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PUBH6005-Effectiveness Of Honey In The Treatment Of Infections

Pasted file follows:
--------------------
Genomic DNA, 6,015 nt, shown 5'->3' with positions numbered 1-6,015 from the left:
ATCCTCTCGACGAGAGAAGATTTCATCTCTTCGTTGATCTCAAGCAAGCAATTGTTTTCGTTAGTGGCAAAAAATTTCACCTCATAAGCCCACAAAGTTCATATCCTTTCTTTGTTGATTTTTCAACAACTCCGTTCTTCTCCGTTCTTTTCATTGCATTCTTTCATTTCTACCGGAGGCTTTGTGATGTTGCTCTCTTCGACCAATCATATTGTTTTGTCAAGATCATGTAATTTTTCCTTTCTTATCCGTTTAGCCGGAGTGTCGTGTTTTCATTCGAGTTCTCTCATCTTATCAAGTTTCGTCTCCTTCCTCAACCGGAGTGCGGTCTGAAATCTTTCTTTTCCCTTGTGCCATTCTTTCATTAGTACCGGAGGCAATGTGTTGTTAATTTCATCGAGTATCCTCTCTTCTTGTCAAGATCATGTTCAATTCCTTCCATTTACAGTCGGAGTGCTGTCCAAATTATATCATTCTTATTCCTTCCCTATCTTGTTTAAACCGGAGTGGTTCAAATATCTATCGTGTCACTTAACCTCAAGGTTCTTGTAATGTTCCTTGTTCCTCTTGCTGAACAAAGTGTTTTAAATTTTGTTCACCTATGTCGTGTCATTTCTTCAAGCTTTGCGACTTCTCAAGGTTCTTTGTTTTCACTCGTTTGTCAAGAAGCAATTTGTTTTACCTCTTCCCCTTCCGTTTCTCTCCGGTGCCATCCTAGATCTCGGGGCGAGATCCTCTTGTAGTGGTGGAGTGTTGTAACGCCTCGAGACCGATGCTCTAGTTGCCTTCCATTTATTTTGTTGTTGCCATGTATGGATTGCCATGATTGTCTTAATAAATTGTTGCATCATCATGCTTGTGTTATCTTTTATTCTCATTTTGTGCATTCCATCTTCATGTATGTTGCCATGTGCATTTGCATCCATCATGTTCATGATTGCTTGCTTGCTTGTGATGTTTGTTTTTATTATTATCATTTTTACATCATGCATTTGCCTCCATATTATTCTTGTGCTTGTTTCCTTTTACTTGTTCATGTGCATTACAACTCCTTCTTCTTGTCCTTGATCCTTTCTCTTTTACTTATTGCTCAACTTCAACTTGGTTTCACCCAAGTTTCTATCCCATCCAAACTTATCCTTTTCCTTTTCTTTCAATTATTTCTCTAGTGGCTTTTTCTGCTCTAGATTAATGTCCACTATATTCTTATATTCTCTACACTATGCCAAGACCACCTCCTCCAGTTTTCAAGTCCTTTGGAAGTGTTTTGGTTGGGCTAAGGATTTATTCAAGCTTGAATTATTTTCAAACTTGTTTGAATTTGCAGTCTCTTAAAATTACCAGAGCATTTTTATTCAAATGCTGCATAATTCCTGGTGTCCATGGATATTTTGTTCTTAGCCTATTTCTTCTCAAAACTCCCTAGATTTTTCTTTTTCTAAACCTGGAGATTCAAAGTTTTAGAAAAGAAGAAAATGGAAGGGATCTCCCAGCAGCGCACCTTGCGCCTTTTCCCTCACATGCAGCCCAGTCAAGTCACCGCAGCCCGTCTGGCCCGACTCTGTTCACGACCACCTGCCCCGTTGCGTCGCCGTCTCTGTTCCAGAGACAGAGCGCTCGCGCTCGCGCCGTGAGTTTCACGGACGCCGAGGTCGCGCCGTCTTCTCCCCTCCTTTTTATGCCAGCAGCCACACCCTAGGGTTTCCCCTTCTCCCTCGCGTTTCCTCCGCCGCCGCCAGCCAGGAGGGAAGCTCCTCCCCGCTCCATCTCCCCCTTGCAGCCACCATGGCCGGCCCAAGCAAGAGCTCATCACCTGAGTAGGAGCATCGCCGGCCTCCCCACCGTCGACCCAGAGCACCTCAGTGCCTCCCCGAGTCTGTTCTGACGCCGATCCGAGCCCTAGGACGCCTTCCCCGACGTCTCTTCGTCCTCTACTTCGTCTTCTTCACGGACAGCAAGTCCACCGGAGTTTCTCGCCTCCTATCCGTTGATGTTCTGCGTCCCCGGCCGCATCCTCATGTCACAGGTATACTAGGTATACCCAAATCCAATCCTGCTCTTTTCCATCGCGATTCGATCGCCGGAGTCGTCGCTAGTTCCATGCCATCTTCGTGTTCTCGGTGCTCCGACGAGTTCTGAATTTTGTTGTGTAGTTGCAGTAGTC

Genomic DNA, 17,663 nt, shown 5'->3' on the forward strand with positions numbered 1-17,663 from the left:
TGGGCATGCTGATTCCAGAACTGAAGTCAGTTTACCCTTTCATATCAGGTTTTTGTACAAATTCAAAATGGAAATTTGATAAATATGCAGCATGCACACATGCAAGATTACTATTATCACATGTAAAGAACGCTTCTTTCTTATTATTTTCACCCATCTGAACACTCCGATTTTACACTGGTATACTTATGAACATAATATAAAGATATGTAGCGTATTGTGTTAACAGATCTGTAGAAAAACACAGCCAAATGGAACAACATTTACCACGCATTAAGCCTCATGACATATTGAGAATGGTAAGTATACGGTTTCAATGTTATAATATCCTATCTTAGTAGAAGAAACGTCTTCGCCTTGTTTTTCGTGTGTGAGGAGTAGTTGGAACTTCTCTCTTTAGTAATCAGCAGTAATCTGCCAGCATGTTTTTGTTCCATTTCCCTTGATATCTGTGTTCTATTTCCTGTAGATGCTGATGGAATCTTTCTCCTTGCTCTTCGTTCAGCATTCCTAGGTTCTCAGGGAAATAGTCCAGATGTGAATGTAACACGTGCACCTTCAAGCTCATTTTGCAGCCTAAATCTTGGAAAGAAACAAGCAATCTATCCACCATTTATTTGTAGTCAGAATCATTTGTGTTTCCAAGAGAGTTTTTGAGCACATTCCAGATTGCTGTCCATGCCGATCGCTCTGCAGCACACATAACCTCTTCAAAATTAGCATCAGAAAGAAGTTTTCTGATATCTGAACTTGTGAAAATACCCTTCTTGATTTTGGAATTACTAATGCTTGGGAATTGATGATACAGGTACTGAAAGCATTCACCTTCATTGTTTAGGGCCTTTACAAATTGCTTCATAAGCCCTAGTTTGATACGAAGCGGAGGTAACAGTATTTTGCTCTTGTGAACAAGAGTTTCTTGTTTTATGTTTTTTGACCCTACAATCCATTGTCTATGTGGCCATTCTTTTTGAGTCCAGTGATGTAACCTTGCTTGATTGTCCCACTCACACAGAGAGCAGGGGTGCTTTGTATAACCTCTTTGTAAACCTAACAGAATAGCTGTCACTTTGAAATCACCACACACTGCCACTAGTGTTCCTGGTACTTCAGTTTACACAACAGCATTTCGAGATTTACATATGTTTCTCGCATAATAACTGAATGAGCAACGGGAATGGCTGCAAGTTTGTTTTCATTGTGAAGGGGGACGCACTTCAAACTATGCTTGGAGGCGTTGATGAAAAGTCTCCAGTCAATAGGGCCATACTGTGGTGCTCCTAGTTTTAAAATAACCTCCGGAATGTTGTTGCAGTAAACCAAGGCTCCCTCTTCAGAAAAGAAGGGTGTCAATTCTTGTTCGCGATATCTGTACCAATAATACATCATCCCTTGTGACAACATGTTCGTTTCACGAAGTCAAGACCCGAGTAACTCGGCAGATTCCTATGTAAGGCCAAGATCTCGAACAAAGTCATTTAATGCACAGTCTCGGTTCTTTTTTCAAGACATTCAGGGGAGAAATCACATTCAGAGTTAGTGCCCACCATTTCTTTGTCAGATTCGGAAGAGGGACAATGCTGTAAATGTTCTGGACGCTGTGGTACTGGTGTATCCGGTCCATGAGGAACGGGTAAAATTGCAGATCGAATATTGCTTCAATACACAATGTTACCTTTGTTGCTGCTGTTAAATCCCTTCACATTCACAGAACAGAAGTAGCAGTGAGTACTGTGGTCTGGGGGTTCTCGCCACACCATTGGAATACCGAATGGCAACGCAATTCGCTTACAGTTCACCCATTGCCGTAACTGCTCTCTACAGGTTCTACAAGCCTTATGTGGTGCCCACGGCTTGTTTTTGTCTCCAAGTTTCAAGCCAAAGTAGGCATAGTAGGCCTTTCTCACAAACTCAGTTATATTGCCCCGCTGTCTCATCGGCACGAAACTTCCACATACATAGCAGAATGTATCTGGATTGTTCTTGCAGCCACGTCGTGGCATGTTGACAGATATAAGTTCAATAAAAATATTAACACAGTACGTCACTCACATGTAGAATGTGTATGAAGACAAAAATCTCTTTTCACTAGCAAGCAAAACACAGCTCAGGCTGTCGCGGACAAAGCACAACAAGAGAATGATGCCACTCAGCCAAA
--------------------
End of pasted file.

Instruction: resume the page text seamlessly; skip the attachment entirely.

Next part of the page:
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PUBH6005-Effectiveness Of Honey In The Treatment Of Infections Question: Discuss the effectiveness of Honey in the Treatment of Bacterial Wound Infections.     Answer: Introduction A wound is an interruption of the continuity of a tissue structure. Different forms of injuries either caused by accident or surgery, results in tissue destruction, interference with blood vessels, extravasation of blood components and hypoxia. Wounds can, therefore, occur at any time be it at home, at work or in any other place. This requires that an immediate response is made to prevent further microbial infection and bleeding. Honey has historically been used for wound dressing in various settings. Honey is a natural substance produced from nectar collected and changed by a variety of honeybees, especially the Apis mellifera. For instance, one of the old text on surgery, Edwin Smith papyrus in the 2200 BC shows the healing of head wound using a combination of oil and honey (Pe?anac, Janji?, Komar?evi?, Paji?, Dobanova?ki, & Skeledžija-Miškovi?, 2013). Ancient records from Egypt, Greece, and Hippocrates among others report on the healing property of honey (Alves, Medeiros, Albuquerque, & Rosa, 2013). Modern studies have reported on the clinical properties of honey in the prevention of bacterial infections (Khalil, Khan, Ahmad, Khan, Khan, & Khan, 2013), and in the treatment of venous ulcers (Vandamme, Heyneman, Hoeksema, Verbelen, & Monstrey, 2013). Additionally, studies have demonstrated the effectiveness of honey in treating fatal wounds, especially regarding the size and hygiene using bandages coated with honey (Yaghoobi & Kazerouni, 2013). Likewise, Boateng and Catanzano (2015) have shown that honey accelerates the rate of healing when applied in pressure wounds. The authors further confirm that honey is vital in minimizing the foul odors that come from injuries; as an aspect that can result in social isolation. The objective of this paper is to critically review five latest articles that address the effectiveness of honey in dressing wounds with a view of providing most recent information on the same and possible recommendations. It is expected that the review will answer the research question which is How effective is honey at treating bacterial wound infections? Methods Search Strategy The researcher used search engines and databases such as Google Scholar, PubMed, MEDLINE, and NCBI to search for relevant articles to be included in the study. The keywords used include wound, honey, wound healing and wound care. The keywords were searched in combination on the multiple databases under title, abstract or all fields. The search was restricted to the articles published in English only and within the last seven years. The researcher did not contact the authors for original data. The study was carried out between October and November 2018. A total of 25 articles were obtained from the databases after identification, screening and quality check. The twenty-five articles were then evaluated and ten of them excluded due to duplication. Out of the fifteen remaining studies, ten of them had no free access, and thus the researcher remained with five articles that fully met the inclusion criteria.   These comprised of four systematic reviews and one randomized control trial (RCT). The articles were critiqued using the CASP checklist for systematic reviews and RCTs.    Results Yaghoobi and Kazerouni (2013) conducted a review of both RCTs and articles to ascertain the evidence for the clinical use of honey in the healing of the wound. The adoption of a systematic review is most appropriate because it enables the researcher to bring together research and aid to ascertain commonalities and variations (Page et al., 2016). This is significant in comprehensively answering the research question and in identifying research gaps and making recommendations for future research. The study used a comparator and the review undertaken by three reviewers. This minimized the possibility of evidence selection bias which could be as a result of missed articles by either of the reviewers (Drucker Fleming, & Chan, 2016). Additionally, the inclusion of only published articles will bias the systematic review of positive outcomes because the unpublished articles are statistically non-significant (Dwan, Gamble, Williamson, & Kirkham, 2013). The study doesn’t have a confounding factor since only honey is reviewed concerning wound healing. The review doesn’t also highlight any possible ethical issues considered while selecting articles to be included in the study. This neglect compromises the quality of the research since it included RCTs that dealt with humans and animals. Using grade recommendations of FORM, the review can be graded to be of group C (Schünemann, Bro?ek, Guyatt, & Oxman, 2013). This is because the study provides evidence for its conclusion, however, caution has to be exercised in implementation because the authors haven’t disclosed any inclusion and exclusion criteria, ethical issues and any possibility of biases. Stewart, McGrane, and Wedmore (2014) conducted a systematic review of the use of honey in treating wounds in wilderness settings. The design is most appropriate for the study since it is transparent in the manner in which the conclusions are made by avoiding the misrepresentation of the knowledge base because each article is assessed and its quality and application ascertained (Page et al., 2016). This ensures that the research question of determining whether honey can be an effective improvised treatment in pre-hospital settings is adequately answered. The study has disclosed the search strategy including the databases and keywords. This ensures that source and selection biases are minimized because the selection of articles for review follows a specific protocol. Additionally, the search in a variety of databases also ensured that database bias was reduced and the yield of appropriate research is optimized (Drucker, Fleming, & Chan, 2016). The authors do not expressly indicate any declarations for ethical considerations, but since it’s a review, it can be assumed that the studies reviewed had obtained original consent and therefore the systematic review is ethical. However, it is not always the case in the context of informed consent since it may not be valid as at the time of the systematic review (Connelly, 2014). On the other hand, the authors haven’t explicitly indicated whether there were potential conflicts of interest or funding. Based on the FORM grading protocol, the article can be graded as B because the presented evidence can be relied upon in most cases. This is because the authors have attempted to minimize bias which is prone to systematic studies. Imran, Hussain, and Baig (2015) conducted an RCT of the effect of honey dressing as an intervention for diabetic foot ulcer in comparison with standard saline dressing. This approach was the most appropriate in ascertaining the effectiveness of honey in the treatment of diabetic foot ulcer because it enables the direct comparison of one medication with another to determine superiority. Furthermore, randomization minimizes selection and allocation bias thus improving the quality of the research (Kahan, Rehal, & Cro, 2015). The RCT design, therefore, is more effective in responding to the research question of ascertaining the efficacy of honey on diabetic foot ulcer in comparison with usual saline dressing. The allocation of the patients to the two study groups was based on randomized numbers generated by a computer, and the researchers could only select the patients for eligibility criteria. This ensured that allocation bias was minimized (Kumar & Yale, 2016). Additionally, the baseline features of all the subjects have been displayed in a table and the treatment groups reasonably balanced. Confounding has been presented in the study by independently separating the outcomes of the effects of honey and saline intervention on wound treatment (Mansournia, Higgins, Sterne, & Hernán, 2017).  The controlling of the confounding factor (saline treatment) reduced bias in the estimated effect of honey treatment. This ensured that there was an observed difference between the study groups with actual variations.    Informed consent was obtained from the prospective participants in writing, and institutional review boards and ethical committees approved the study protocol. This improves the reliability and validity of the study because a standardized protocol was used in the study besides the willful participation of the participants which assures accuracy in the information provided and the inferences made (Noble & Smith, 2015). The research can be graded as A (excellent) using FORM approach because the body of evidence is reliable for decision making and several attempts have been made to minimize all possible potential bias in addition to the ethical approvals from two institutes and ethical committees. Al-Waili, Salom, and Al-Ghamdi (2011) conducted a review of relevant data on the effectiveness of natural honey in treating burns, wounds, and ulcers. This approach is suitable for the study topic because it acknowledges an extensive body of present research and aims at assessing the outcomes from all the included articles. However, the study relies only on published research which is readily available thus making the findings unreliable. Furthermore, the use of published articles only to the exclusion of unpublished literature is likely to lead to misrepresentation because it doesn’t factor in the outcomes from all the existing studies. This, therefore, becomes a challenge in comprehensively answering the research question of determining the effectiveness of honey in the treatment of wounds burns and ulcers. The authors do not disclose any specific criteria for the inclusion and exclusion of the articles included in the study. Additionally, there is no indication of the particular protocol followed in the appraisal of the reviews. This creates high chances of evidence selection bias. Furthermore, the authors have not indicated the specific data sources such as databases leading to the possibility of database bias, publication bias and source selection bias (Jansen, 2017). The study doesn’t disclose any methodology used in carrying out the review, and therefore there is the possibility of including unethical studies in the analysis. Moreover, the study doesn’t have a note on contact and funding information and any declaration on conflict of interest as generally recommended for reviews in the Cochrane protocol (Deeks, Wisniewski, & Davenport, 2013). According to Mertz, Kahrass, and Strech (2016) reviews are likely to become unethical due to the desire to conduct an exhaustive search for literature. The investigation by Al-Waili et al. (2011) belongs to the D grade because the literature evidence is weak and since there are no specific measures to minimize bias and not protocol exists on how the review was conducted. Therefore, the recommendation has to be cautiously implemented. A study was conducted by Minden-Birkenmaier, and Bowlin (2018) to provide current literature on the ability of honey to heal wounds based on tissue regeneration. This approach was most suitable for the review because it allows a researcher to undertake an exhaustive search to find optimal relevant literature to support the derived conclusion. This reduces bias because the findings are not likely to be overly influenced by the research that is readily available. On the other hand, the approach is expected to have a bias towards good results because it is more often the case that adverse epidemiological outcomes are suppressed and not published (Jansen, 2017). This, therefore, implies that the approach is relatively effective in responding to the research question of assessing the present state of the use of honey in the healing of wounds and tissue engineering. The review has not shown rigor in minimizing bias which is a general characteristic of systematic reviews.  For instance, the study has neither shown any inclusion or exclusion criteria nor the search strategy such as the databases from which the articles were retrieved. This leaves room for multiple biases. There is potential for bias in the review design because no protocol is stated to have been followed and this allows preconceived ideas of the researcher to determine the manner in which the review is to be carried out (Jansen, 2017). The non-disclosure of any inclusion and exclusion criteria in the review raises the question of ethical consideration of the study. This is because it is most likely that insufficient reporting of ethical considerations in the original studies might be reflected in the current review (Mertz, Kahrass, & Strech, 2016). Additionally, there is no indication that the original authors were contacted for additional information; an aspect which could also have enabled the authors to give informed consent to the inclusion of his or her study in the systematic review. Based on the above evaluation the review is average and can be graded as C using the FORM guidance of grading evidence-based clinical studies.    Discussion   There is a consensus of the effectiveness of honey in the treatment and dressing of wounds across all the reviewed studies. The reviewed articles have shown that honey has more significant effects on the treatment of acute wounds in comparison with conventional medications (Yaghoobi, & Kazerouni, 2013). Honey has wound healing properties such as triggering tissue growth, improved epithelialization, and reduced development of scars after the wound has healed (Oryan, Alemzadeh, & Moshiri, 2016). These properties have attribute to the acidity of honey, osmotic influence, the presence of hydrogen peroxide, and dietary and antioxidant contents as result honey reduces the level of prostaglandin and increase levels of nitric oxide and final products (Yaghoobi, & Kazerouni, 2013; Al-Waili, Salom, & Al-Ghamdi, 2011). All these features justify the therapeutic and biological properties of honey, more so as an antibacterial agent or wound healer. The highest quality studies amongst the five reviewed article are the RCT conducted by Imran, Hussain, and Baig (2015) and the systematic review by Stewart, McGrane, and Wedmore (2014). The RCT by Imran was of the highest quality when graded using the FORM guideline because the body of evidence is reliable for decision making and several attempts have been made to minimize all possible potential bias in addition to the ethical approvals from two institutes and ethical committees. Furthermore, RCTs have been found to be most effective in epidemiological studies (Porzsolt et al., 2015). The systematic review by Stewart was also of high quality because the presented evidence can be relied upon in most cases. This is because the authors have attempted to minimize bias which is prone to systematic studies.    The findings in the review have the potential to be implemented in policies and practice due to several reasons. The studies are the most recent and therefore are likely to reflect the current state of wound infection and treatment in the society. Thus, the findings with regard to the effectiveness of honey in wound healing can be implemented in policy and practice because they will reflect the present condition. Secondly, the studies which include systematic reviews and RCT have considered the findings of multiple researchers carried out in diverse geographical settings and focusing on different types of wounds and the effectiveness of honey in their treatment. This increases generalizability and therefore have the potential to be implemented in designing policies and practices of wound treatment in different geographical locations. However, there is a need for further research to address the gaps identified in the literature.  There is a need for more RCTs with significant statistical power comparing wound healing properties of different types of honey. However, this study is not without limitations. The RCT control reviewed did not have proper blinding, thus increasing the risk of personal bias and poor validity. Additionally, it is likely that the systematic reviews used in this study had inconsistency and personal bias, therefore the conclusions of this review must be implemented with caution. Conclusion There exists sufficient evidence proposing the use of hone in the management of both critical and moderate wounds. Of all the most archaic of wound treatments, honey has been re-examined about its viability to manage different forms of wounds. The properties of honey include antibacterial, antiviral, anti-inflammatory and antioxidant thus making it more effective in wound treatment and dressing more than conventional medications.    References Alves, R. R. N., Medeiros, M. F. T., Albuquerque, U. P., & Rosa, I. L. (2013). From past to present: medicinal animals in a historical perspective. In Animals in traditional folk medicine(pp. 11-23). Springer, Berlin, Heidelberg. Al-Waili, N., Salom, K., & Al-Ghamdi, A. A. (2011). Honey for wound healing, ulcers, and burns; data supporting its use in clinical practice. The scientific world journal, 11, 766-787. Retrieved from file:///C:/Users/Admin/Documents/WORK/2018%20jobs/November/866301%20epidemiology/Re-allocated/526901.pdf  Boateng, J., & Catanzano, O. (2015). Advanced therapeutic dressings for effective wound healing—a review. Journal of pharmaceutical sciences, 104(11), 3653-3680. Connelly, L. M. (2014). Ethical considerations in research studies. Medsurg Nursing, 23(1), 54. Deeks, J. J., Wisniewski, S., & Davenport, C. (2013). Chapter 4: guide to the contents of a Cochrane Diagnostic Test Accuracy Protocol. Cochrane handbook for systematic reviews of diagnostic test accuracy version, 1(0). Drucker, A. M., Fleming, P., & Chan, A. W. (2016). Research techniques made simple: assessing risk of bias in systematic reviews. Journal of Investigative Dermatology, 136(11), e109-e114. Dwan, K., Gamble, C., Williamson, P. R., & Kirkham, J. J. (2013). Systematic review of the empirical evidence of study publication bias and outcome reporting bias—an updated review. PloS one, 8(7), e66844. Imran, M., Hussain, M. B., & Baig, M. (2015). A randomized, controlled clinical trial of honey-impregnated dressing for treating diabetic foot ulcer. J Coll Physicians Surg Pak, 25(10), 721-725. Retrieved from file:///C:/Users/Admin/Documents/WORK/2018%20jobs/November/866301%20epidemiology/Re-allocated/RCTHoneydressingintreatingdiabeticfoot.pdfPublished.pdf  Jansen, S. H. G. (2017). Bias within systematic and non-systematic literature reviews: the case of the Balanced Scorecard (Master’s thesis, University of Twente). Kahan, B. C., Rehal, S., & Cro, S. (2015). Risk of selection bias in randomised trials. Trials, 16, 405. doi:10.1186/s13063-015-0920-x Khalil, A. T., Khan, I., Ahmad, K., Khan, Y. A., Khan, M., & Khan, M. J. (2013). Synergistic antibacterial effect of honey and Herba Ocimi Basilici against some bacterial pathogens. Journal of traditional chinese medicine, 33(6), 810-814. Kumar, C. S., & Yale, S. S. (2016). Identifying and Eliminating Bias in InterventionalResearch Studies–A Quality Indicator. International journal of contemporary medical research, 3 (6). Mansournia, M. A., Higgins, J. P., Sterne, J. A., & Hernán, M. A. (2017). Biases in randomized trials: a conversation between trialists and epidemiologists. Epidemiology (Cambridge, Mass.), 28(1), 54. Mertz, M., Kahrass, H., & Strech, D. (2016). Current state of ethics literature synthesis: a systematic review of reviews. BMC medicine, 14(1), 152. Minden-Birkenmaier, B., & Bowlin, G. (2018). Honey-based templates in wound healing and tissue engineering. Bioengineering, 5(2), 46. Retrieved from file:///C:/Users/Admin/Documents/WORK/2018%20jobs/November/866301%20epidemiology/Re-allocated/bioengineering-05-00046.pdf  Noble, H., & Smith, J. (2015). Issues of validity and reliability in qualitative research. Evidence-Based Nursing, ebnurs-2015. Oryan, A., Alemzadeh, E., & Moshiri, A. (2016). Biological properties and therapeutic activities of honey in wound healing: a narrative review and meta-analysis. Journal of tissue viability, 25(2), 98-118. Page, M. J., Shamseer, L., Altman, D. G., Tetzlaff, J., Sampson, M., Tricco, A. C., Catalá- López, F., Li, L., Reid, E. K., Sarkis-Onofre, R., … Moher, D. (2016). Epidemiology and Reporting Characteristics of Systematic Reviews of Biomedical Research: A Cross-Sectional Study. PLoS medicine, 13(5), e1002028. doi:10.1371/journal.pmed.1002028 Pe?anac, M., Janji?, Z., Komar?evi?, A., Paji?, M., Dobanova?ki, D., & Skeledžija-Miškovi?,(2013). Burns treatment in ancient times. Medicinski pregled, 66(5-6), 263-267. Porzsolt, F., Rocha, N. G., Toledo-Arruda, A. C., Thomaz, T. G., Moraes, C., Bessa-Guerra, R., Leão, M., Migowski, A., Araujo da Silva, A. R., … Weiss, C. (2015). Efficacy and effectiveness trials have different goals, use different tools, and generate different messages. Pragmatic and observational research, 6, 47-54. doi:10.2147/POR.S89946 Schünemann, H., Bro?ek, J., Guyatt, G., & Oxman, A. (2013). Handbook for grading the quality of evidence and the strength of recommendations using the GRADE approach. Updated October, 2013. Stewart, J. A., McGrane, O. L., & Wedmore, I. S. (2014). Wound care in the wilderness: is there evidence for honey?. Wilderness & environmental medicine, 25(1), 103-110.Retrieved from file:///C:/Users/Admin/Documents/WORK/2018%20jobs/November/866301%20epidemiology/Re-allocated/PIIS1080603213002470.pdf  Vandamme, L., Heyneman, A., Hoeksema, H. E. N. D. R. I. K., Verbelen, J. O. Z. E. F., & Monstrey, S. (2013). Honey in modern wound care: a systematic review. Burns, 39(8), 1514-1525. Yaghoobi, R., & Kazerouni, A. (2013). Evidence for clinical use of honey in wound healing as an anti-bacterial, anti-inflammatory anti-oxidant and anti-viral agent: A review. Jundishapur journal of natural pharmaceutical products, 8(3), 100. Retrieved from file:///C:/Users/Admin/Documents/WORK/2018%20jobs/November/866301%20epidemiology/Re-allocated/jjnpp-08-100.pdf